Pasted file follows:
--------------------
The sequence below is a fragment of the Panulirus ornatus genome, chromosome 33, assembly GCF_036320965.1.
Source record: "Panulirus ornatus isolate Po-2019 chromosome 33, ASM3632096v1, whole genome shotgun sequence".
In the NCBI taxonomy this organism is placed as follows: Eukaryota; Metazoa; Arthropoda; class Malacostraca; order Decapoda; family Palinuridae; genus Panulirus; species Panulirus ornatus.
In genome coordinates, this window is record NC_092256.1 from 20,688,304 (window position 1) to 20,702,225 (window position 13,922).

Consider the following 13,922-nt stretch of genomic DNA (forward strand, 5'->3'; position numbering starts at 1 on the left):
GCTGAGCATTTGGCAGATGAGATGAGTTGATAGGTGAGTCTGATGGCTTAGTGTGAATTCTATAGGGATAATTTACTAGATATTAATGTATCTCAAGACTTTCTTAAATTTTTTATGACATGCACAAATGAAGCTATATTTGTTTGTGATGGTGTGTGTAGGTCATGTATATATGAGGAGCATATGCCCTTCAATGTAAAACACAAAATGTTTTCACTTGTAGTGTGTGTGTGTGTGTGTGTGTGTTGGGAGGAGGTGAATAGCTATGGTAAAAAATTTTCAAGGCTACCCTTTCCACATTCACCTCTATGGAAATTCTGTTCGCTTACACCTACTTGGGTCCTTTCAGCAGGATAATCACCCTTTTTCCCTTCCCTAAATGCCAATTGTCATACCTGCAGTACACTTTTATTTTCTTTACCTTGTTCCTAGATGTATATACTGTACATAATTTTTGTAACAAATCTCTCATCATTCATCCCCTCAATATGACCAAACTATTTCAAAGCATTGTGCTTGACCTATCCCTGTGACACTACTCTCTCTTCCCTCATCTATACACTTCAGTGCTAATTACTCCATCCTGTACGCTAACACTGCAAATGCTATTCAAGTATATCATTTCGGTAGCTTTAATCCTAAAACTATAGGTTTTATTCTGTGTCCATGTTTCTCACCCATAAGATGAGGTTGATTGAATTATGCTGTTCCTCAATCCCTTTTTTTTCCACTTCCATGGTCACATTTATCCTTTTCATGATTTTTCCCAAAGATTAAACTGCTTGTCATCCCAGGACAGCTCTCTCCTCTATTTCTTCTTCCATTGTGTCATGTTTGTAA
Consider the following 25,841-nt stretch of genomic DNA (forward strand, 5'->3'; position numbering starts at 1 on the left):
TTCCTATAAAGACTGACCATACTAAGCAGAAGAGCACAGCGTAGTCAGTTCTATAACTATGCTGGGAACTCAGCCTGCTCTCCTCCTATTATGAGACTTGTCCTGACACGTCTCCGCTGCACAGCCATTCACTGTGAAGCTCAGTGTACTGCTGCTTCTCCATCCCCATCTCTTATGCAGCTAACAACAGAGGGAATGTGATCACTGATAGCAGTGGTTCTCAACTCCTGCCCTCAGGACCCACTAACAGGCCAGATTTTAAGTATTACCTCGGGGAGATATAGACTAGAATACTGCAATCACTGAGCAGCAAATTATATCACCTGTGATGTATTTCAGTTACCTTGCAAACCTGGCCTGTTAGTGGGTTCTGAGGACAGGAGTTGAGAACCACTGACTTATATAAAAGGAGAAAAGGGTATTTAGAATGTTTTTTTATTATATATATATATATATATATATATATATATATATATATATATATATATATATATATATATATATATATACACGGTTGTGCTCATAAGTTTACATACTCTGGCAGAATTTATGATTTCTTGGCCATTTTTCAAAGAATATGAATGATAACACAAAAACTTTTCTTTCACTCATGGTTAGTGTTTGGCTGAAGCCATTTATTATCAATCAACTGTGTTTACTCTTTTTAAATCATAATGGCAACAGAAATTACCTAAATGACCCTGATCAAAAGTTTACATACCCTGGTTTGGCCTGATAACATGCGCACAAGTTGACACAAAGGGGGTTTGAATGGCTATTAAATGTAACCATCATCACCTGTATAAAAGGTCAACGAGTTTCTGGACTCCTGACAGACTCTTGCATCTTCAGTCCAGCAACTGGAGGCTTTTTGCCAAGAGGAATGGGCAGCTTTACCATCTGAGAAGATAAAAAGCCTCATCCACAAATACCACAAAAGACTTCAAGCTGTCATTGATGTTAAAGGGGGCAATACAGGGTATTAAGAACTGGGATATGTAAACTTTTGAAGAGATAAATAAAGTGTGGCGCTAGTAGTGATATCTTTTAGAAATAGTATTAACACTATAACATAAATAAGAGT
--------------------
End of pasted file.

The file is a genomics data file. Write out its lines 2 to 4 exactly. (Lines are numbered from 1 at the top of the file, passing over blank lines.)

Source record: "Panulirus ornatus isolate Po-2019 chromosome 33, ASM3632096v1, whole genome shotgun sequence".
In the NCBI taxonomy this organism is placed as follows: Eukaryota; Metazoa; Arthropoda; class Malacostraca; order Decapoda; family Palinuridae; genus Panulirus; species Panulirus ornatus.
In genome coordinates, this window is record NC_092256.1 from 20,688,304 (window position 1) to 20,702,225 (window position 13,922).